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(Book)Mark My Words

2002, the year of the crappy job. EVERYONE had a crappy job after 9/11; either you lost your job, or a bunch of other people lost theirs, giving you even more work to do (for paranoid bosses) in their sad retreat. In any case, many of us dulled the pain with constant web surfing, giving rise to the bloated corpse that was the Favorites folder. This piece was the cure for that ailment. (Well, at least it hid the corpse where no one could see it.)

© January 2003, Melissa Bradley Diskin (for The Broadsheet)

Title: (Book)Mark My Words

January is the time to inaugurate the New Year with fresh resolutions for better living. Here is one easily kept resolution for those who love the Internet but wish to save time and sanity in the coming year: Organize your Internet bookmarks.

We all know the symptoms: After months of beating deadlines, of hot-on-the-trail research, or of following your best friend’s email to “check out this great site,” you discover that accessing your entire “Favorites” list now entails scrolling down several screens. Most prominent on your list is www.menwholooklikekennyrogers.com -- and you don’t even like country music.

The most important thing to remember is that the best, most reliable information tends to stay on the Web in one form or another and is easily reached via a good search engine. You don’t have to save everything on your own desktop in order to have it at your digital fingertips.

Now, take action: if your out-of-control bookmarks are on your work computer, create one folder inside your favorites list (In Internet Explorer, go to Favorites>Organize Favorites>Create Folder) and dump every non-work-related link into it. Call it “Funny Stuff” or “Personal” or “Miscellaneous” and set it aside for now. The important thing is to separate the links you need for your job from those you don’t.

Next, take a good look at the remaining work-related links. If you drag and drop different ones next to each other, you’ll find that your bookmarks fall naturally into several categories. The number of categories will differ for each person, but seven to twelve seems to be the magic spread of useful categorization -- and remember, you can always sub-categorize later!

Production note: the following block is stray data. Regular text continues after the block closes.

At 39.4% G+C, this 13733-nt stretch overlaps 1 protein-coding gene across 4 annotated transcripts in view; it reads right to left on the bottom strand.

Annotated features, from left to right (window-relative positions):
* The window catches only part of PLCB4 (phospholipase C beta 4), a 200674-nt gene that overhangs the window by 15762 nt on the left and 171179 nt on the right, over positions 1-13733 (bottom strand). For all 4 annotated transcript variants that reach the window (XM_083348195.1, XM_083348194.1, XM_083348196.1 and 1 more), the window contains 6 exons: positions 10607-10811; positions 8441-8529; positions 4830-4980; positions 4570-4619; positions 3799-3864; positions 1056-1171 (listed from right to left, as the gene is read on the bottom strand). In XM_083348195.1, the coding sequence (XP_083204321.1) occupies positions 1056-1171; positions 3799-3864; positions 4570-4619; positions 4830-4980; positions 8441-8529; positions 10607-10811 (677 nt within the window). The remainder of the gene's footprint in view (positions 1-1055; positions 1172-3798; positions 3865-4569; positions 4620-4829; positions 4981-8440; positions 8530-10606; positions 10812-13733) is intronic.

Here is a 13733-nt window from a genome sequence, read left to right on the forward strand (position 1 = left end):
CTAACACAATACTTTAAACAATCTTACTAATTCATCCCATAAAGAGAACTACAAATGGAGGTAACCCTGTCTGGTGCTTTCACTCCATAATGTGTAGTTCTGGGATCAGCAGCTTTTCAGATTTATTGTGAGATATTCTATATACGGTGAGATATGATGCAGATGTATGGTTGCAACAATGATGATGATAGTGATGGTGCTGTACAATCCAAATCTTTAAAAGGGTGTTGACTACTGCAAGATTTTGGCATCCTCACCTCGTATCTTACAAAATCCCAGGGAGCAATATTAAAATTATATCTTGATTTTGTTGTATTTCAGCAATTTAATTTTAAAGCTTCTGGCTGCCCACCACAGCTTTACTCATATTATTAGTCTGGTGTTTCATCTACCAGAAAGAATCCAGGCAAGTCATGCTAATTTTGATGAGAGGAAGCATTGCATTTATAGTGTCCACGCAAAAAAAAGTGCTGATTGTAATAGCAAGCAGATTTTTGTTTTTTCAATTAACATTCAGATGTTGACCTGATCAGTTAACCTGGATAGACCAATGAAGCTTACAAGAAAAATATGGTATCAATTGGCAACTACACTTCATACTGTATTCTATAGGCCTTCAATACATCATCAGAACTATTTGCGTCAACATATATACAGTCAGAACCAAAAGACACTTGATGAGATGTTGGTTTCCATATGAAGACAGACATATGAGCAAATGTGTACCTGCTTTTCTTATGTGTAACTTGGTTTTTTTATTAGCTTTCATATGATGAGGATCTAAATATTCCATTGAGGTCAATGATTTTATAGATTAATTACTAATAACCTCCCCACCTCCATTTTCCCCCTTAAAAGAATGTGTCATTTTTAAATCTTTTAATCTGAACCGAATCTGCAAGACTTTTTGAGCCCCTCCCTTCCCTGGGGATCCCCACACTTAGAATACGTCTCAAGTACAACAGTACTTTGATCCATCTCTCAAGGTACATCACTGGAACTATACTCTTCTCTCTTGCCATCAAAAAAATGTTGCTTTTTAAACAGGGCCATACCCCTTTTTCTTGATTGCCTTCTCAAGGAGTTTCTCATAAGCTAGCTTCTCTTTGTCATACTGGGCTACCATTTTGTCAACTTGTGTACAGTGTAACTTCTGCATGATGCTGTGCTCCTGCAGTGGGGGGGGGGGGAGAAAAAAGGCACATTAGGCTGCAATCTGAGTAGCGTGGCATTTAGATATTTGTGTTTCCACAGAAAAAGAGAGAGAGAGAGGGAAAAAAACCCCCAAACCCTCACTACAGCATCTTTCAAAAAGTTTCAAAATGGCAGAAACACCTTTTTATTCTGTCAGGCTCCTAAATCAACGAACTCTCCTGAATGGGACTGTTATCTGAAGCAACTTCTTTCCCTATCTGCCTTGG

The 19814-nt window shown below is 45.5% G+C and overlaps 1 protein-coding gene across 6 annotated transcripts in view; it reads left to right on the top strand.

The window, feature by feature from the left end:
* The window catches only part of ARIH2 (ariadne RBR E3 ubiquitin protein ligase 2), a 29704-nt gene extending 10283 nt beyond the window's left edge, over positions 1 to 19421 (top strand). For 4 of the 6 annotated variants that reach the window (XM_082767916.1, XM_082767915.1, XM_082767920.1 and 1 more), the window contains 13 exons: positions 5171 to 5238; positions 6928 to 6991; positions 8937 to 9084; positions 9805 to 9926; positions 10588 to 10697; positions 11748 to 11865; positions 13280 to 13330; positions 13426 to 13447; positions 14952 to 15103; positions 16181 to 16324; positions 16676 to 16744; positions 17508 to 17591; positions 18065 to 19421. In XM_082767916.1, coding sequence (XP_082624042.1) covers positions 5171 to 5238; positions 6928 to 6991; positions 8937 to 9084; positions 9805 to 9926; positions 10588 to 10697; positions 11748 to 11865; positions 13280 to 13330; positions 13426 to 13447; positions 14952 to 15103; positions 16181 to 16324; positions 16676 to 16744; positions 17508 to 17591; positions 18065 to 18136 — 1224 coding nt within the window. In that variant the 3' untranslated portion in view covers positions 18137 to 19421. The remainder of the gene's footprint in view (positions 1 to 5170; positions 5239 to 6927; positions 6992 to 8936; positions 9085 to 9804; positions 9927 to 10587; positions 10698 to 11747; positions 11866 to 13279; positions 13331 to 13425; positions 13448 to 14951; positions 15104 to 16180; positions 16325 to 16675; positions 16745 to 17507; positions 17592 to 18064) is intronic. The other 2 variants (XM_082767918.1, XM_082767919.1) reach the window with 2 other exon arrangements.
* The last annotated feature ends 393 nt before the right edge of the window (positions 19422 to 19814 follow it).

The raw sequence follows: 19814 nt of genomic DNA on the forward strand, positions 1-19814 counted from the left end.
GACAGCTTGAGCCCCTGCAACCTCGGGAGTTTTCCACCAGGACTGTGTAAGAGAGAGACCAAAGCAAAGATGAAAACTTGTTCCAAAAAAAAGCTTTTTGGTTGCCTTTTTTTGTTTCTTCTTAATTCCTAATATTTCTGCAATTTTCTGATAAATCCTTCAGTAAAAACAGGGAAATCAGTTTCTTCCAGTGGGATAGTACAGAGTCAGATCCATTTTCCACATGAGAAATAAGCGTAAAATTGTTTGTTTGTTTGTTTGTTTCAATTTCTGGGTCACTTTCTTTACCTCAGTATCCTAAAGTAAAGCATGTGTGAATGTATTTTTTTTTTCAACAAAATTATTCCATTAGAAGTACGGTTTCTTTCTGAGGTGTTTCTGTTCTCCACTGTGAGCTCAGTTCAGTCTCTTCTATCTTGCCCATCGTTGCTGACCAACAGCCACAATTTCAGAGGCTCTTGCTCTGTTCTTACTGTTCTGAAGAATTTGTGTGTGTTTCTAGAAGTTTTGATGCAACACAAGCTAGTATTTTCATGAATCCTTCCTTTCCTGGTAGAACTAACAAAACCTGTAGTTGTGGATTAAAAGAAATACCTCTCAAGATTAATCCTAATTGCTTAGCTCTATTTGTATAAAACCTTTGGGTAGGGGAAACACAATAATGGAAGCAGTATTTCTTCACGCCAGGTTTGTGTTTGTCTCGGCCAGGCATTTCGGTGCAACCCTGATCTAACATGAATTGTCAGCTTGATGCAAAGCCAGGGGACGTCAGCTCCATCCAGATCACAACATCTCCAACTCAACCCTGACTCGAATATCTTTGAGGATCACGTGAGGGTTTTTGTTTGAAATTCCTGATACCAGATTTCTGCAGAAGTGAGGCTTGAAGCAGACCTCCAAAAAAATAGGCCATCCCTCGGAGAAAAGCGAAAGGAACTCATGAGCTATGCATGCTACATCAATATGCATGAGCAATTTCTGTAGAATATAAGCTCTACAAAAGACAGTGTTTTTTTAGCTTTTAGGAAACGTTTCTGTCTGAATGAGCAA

Create folders for these categories, avoiding names like “Work Stuff” that are too generic. A few of your links may not warrant a folder unto themselves – either they’re too specific to be grouped with the others or you use them several times a day. Keep the latter “outside” your list of folders at the top of your list for fast access.

The last step: dealing with your non-work-related links. Feel free to toss a few back into your main bookmark area – a news site or two, a link to Amazon.com, or something similarly useful. (It goes without saying that any link on your list should adhere to workplace rules and regulations regarding Internet usage.) Think of each as a mental health break that keeps you from “all work, no play,” but restrict use during work hours. Like too-frequent coffee breaks, a surfeit of web surfing can shift your career trajectory into low gear.

Now that you’ve organized your working list of sites, what should you do with your “funny stuff?” If you’re feeling brave, delete the folder entirely. You won’t miss it (if you do miss it, you’re in the wrong job.) If you want to hang on to its contents, at least get the folder off your work computer: Go to File>Import and Export and use the wizard to export your these bookmarks to a file that you can save on disk and take home with you, to import into your home computer for laughs and shopping off the company time.

Melissa Bradley Diskin is an information architect and writer living in Atlanta whose Favorites list at home includes a link to the manufacturer of the composted manure she uses in her garden.


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